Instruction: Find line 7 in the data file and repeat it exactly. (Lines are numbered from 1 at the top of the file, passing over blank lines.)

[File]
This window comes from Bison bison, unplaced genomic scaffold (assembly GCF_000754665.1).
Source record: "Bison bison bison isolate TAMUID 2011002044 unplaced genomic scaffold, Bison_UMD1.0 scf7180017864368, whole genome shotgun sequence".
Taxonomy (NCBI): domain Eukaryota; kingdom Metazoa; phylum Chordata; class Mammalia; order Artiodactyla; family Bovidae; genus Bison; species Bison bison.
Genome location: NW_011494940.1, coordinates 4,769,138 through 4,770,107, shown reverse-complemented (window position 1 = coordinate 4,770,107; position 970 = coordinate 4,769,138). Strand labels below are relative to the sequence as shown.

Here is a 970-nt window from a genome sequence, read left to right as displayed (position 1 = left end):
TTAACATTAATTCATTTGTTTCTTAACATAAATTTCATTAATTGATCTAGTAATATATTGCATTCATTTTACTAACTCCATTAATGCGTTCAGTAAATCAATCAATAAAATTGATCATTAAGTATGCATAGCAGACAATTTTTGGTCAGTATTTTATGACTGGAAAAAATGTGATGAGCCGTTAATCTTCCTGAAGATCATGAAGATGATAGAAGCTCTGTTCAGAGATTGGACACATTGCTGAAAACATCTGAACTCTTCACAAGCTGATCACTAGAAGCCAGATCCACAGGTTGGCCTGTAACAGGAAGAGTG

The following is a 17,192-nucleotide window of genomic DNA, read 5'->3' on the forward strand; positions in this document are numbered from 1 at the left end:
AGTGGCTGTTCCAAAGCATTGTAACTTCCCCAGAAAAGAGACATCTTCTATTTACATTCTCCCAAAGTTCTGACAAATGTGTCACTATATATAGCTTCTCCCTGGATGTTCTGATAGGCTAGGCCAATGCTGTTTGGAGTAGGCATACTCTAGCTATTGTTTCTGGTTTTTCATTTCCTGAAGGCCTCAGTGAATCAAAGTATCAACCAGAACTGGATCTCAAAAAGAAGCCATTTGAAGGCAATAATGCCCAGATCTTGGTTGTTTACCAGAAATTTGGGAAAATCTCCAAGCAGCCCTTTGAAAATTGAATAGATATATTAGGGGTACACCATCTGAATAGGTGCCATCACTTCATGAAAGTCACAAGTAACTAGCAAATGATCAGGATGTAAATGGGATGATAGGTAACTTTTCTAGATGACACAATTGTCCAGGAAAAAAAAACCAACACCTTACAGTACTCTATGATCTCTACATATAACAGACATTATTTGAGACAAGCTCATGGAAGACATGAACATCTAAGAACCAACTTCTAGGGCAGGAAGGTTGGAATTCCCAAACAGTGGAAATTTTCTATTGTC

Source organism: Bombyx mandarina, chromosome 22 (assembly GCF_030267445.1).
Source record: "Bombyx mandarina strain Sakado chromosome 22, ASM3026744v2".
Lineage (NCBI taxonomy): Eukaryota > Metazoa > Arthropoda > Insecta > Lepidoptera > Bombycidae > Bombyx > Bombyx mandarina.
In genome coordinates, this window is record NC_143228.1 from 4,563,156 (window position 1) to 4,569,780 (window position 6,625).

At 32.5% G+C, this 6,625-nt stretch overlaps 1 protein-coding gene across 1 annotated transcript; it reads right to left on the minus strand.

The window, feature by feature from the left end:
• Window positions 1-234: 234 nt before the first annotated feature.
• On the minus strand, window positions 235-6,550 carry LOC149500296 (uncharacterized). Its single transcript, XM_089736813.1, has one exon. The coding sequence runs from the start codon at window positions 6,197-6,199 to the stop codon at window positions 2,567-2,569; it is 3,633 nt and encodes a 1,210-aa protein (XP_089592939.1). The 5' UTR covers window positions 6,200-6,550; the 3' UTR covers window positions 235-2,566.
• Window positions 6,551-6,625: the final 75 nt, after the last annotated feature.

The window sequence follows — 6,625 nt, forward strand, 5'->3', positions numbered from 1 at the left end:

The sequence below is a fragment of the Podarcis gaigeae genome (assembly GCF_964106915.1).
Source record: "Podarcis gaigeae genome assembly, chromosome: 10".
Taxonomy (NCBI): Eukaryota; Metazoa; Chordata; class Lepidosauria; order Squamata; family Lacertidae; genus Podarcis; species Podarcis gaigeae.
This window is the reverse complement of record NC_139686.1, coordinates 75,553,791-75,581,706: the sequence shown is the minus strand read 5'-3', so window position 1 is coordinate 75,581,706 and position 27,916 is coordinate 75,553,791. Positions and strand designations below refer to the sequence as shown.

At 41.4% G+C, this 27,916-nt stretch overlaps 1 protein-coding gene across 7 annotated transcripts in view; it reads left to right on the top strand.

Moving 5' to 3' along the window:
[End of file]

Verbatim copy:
The following is a 17,192-nucleotide window of genomic DNA, read 5'->3' on the forward strand; positions in this document are numbered from 1 at the left end: